Beans in the Caribbean?

WINNIPEG, MB – UWinnipeg professors Dr. Mirjana Roksandic (anthropology) and Dr. Bill Buhay (geography) partnered with a team of Cuban and Canadian researchers to demonstrate the use of cultivated plants in the Caribbean well before the commonly accepted advancement of agricultural groups in the region at around AD 500. The team, led by Roksandic, dated some of the remains to 1000 BC, indicating that the practice was much older than previously assumed. Their findings were published today in the Journal of Archaeological Science.

Using an unprecedented method which combined inferred past diet information gleaned from dental calculus (teeth plaque) starch grains and bone collagen isotope data, the lead author Chinique de Armas, whose PhD was supervised by Roksandic and Buhay, demonstrates that the indigenous people of Canímar Abajo (Matanzas province, Cuba) consumed and processed common bean, sweet potato and a highly toxic plant zamia that needs special treatment prior to consumption.

The bone collagen isotope data was derived at Buhay’s Isotope Laboratory (UWIL) at UWinnipeg. Starch grains were extracted from dental calculus at the University of Toronto (Mississauga) in collaboration with Dr. Sheehan Bestel and independently verified by a leading specialist from Puerto Rico, Dr. Jaime Pagan Jimenez.

The site of Canimar Abajo has been excavated over the last 10 years by Professor Rodríguez Suarez of the University of Havana, who first started examining the possibility that the early indigenous Cubans used domesticated plants in their diet, and who is also a coauthor on the paper.

“This unequivocal evidence of domestic plant consumption will serve to dispel the notion that indigenous Cubans from that time period (2nd millennium BC) were fisher-gatherers with no knowledge of agriculture and cultivated plants” says Suarez.

According to the team linguist Dr. Ivan Roksandic, “these people have often been called Ciboney”, a name erroneously translated as “cave people.” The notion of highly mobile cave dwellers stems from colonial attitudes towards indigenous groups in the Caribbean, and the new inferred diet information revealed in this study “adds substantially to our understanding of their inherent environmental competence” adds Ivan Roksandic.

“Canimar Abajo is just beginning to produce surprises that challenge the archaeological paradigm for the region” according to another team member, Professor David Smith of the University of Toronto (Mississauga). Mirjana Roksandic adds that, “this is just the beginning of a very fruitful collaboration which is poised to extend this combined methodology of physical (dental calculus starch grains) and chemical (bone collagen isotopes) analysis to other sites in Cuba and the Caribbean.”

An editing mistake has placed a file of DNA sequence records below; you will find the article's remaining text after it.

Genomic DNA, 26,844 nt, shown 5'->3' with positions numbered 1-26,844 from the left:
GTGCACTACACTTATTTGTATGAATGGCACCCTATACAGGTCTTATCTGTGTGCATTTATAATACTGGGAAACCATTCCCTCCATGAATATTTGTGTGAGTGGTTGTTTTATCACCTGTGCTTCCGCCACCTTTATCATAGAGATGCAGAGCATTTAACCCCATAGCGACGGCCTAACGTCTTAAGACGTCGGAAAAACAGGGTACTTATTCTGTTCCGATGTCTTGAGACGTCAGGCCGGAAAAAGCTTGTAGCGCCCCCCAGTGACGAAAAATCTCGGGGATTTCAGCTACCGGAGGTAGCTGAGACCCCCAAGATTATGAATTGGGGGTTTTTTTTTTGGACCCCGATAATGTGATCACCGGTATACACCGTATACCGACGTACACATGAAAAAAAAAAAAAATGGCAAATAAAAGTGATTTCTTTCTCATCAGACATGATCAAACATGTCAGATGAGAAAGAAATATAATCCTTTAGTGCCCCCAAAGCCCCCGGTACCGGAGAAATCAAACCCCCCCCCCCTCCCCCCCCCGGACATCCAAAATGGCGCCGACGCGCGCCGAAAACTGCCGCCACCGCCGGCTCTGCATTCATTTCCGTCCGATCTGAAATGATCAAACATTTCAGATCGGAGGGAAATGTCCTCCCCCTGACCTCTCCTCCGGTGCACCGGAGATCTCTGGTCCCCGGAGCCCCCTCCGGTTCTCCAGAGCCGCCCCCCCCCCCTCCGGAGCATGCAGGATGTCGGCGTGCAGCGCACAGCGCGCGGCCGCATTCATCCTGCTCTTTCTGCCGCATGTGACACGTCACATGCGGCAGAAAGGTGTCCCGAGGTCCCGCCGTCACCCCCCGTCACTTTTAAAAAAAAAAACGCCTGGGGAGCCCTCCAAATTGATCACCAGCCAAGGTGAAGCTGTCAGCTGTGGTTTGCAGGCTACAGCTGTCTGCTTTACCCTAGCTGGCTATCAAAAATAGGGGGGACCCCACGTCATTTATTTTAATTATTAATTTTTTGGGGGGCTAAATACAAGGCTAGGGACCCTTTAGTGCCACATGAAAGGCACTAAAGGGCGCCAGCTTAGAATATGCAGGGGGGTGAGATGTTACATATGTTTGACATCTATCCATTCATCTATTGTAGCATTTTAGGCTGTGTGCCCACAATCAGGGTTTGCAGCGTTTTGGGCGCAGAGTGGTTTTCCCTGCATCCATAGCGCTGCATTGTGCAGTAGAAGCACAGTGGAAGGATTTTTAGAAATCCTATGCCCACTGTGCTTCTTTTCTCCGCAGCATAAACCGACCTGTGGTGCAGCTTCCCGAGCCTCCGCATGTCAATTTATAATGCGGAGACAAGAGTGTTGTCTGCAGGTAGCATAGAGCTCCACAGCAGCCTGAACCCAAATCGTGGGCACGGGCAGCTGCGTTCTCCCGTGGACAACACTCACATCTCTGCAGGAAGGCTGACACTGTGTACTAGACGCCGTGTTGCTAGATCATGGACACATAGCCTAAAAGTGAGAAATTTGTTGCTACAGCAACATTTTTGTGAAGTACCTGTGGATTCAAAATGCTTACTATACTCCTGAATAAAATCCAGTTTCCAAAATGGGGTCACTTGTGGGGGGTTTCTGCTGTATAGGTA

The Journal of Archaeological Science is aimed at archaeologists and scientists with particular interests in advancing the development and application of scientific techniques and methodologies to all areas of archaeology. This established monthly journal publishes original research papers and major review articles, of wide archaeological significance.

 MEDIA CONTACT

Naniece Ibrahim, Communications Officer, The University of Winnipeg

P: 204.988.7130, E: n.ibrahim@uwinnipeg.ca

 

2 Comments

  • August A Croes said...

    I must beg your pardon for my ignorance, did not follow this research from the beginning, Interested 2 know what the facts where that made you decide that the people in question are in fact Ciboney. is there an obvious physical anomaly that helps you identify this group or do you base these facts only on DNA extracts? Thk-U AAC

    • Communications said...

      (from Mirjana Roksandic): There is no evidence that they are Ciboney; on the contrary, this is something that we can’t claim and that we cannot even know at this time. “Ciboney” are an archaeological construct stemming from the early European chroniclers’ record of the existence of Taíno and non-Taíno people on the island. By a series of assumptions in the interpretation of the archaeological record, the non-Taíno were equated with Ciboneys who were than further assumed to have been hunter-gatherers. We set out to examine the validity of these assumptions and in this paper we demonstrate that a simplistic division of Cuban pre-contact populations into agriculturalist (after 500AD) and hunter-fisher gatherers (pre 500 AD) is not warranted in Cuban Archaeology. I hope this answers your question.